Canadians are apparently not practising safe mobile security, because they are unsure how to do so, according to an IDC study. The news is quite alarming in light of the recent Heartbleed Bug, which raised the red flag on the need for online security.
As it turns out, the majority of Canadian mobile users are concerned about mobile security, but only 21% of them are doing everything they can to secure their devices. Another 35% are ready to make any necessary changes to improve security but just don’t know how to do it.
Another alarming fact that the IDC report emphasizes: 74% of Canadian mobile owners are using the same few passwords repeatedly, though only 5% are using the same password for all of their online accounts.
Also, protecting smartphones isn’t the strength of Canadians, according to the IDC report:
• 58% had locked their device with a PIN number, pattern, or fingerprint reader.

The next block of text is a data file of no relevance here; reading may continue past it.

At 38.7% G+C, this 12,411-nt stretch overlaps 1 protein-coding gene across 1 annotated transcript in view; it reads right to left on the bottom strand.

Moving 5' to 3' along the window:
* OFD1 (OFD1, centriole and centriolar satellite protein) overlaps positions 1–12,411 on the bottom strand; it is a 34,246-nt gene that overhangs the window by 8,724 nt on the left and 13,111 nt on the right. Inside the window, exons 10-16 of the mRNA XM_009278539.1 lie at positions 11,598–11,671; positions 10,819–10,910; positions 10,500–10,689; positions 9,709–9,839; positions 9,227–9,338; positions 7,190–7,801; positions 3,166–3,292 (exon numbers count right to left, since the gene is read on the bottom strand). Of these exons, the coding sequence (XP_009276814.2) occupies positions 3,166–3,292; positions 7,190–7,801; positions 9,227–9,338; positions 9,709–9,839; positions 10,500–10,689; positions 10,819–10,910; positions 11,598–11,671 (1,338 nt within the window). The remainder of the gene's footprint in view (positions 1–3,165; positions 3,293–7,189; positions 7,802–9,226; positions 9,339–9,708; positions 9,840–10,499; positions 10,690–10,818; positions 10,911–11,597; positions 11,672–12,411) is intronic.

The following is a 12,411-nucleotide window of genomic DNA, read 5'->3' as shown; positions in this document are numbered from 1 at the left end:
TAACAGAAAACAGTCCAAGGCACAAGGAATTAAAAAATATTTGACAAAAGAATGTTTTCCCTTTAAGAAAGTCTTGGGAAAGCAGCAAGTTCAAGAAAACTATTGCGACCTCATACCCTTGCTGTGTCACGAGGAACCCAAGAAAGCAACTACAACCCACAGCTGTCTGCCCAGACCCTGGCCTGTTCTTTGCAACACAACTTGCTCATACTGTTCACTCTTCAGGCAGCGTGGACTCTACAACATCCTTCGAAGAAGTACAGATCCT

• 47% had backed up the data stored in the device.
• 40% of Android users and 8% of iPhone users had installed an antivirus app on their device.
• 29% had installed or activated a recovery app to track and wipe data from a stolen phone.
It’s a fact that mobile security awareness has improved among Canadians, but 37% of them believe the responsibility of smartphone security is shared between the owner and providers, while 33% said that the primary responsibility belonged to providers.
Kevin Lonergan, Infrastructure analyst at IDC Canada added, “Mobile security is improved with a few simple steps for the end-user. Security and usability are not tradeoffs like they were in the past. Updating your apps, OS, and browser when prompted is a start. Using a password manager such as LastPass, turning on device encryption, and setting a longer login than the 4 digit default will also help. And, of course, always being wary of public Wi-Fi is crucial. The list is a little larger, to be sure, but not nearly as complex as enterprise mobile security, which involves multiple layers from identity to configuration to vulnerability management. Whether home user or large enterprise, be persistent – the bad guys certainly are.”
What do you think? Who is the responsible player in smartphone security?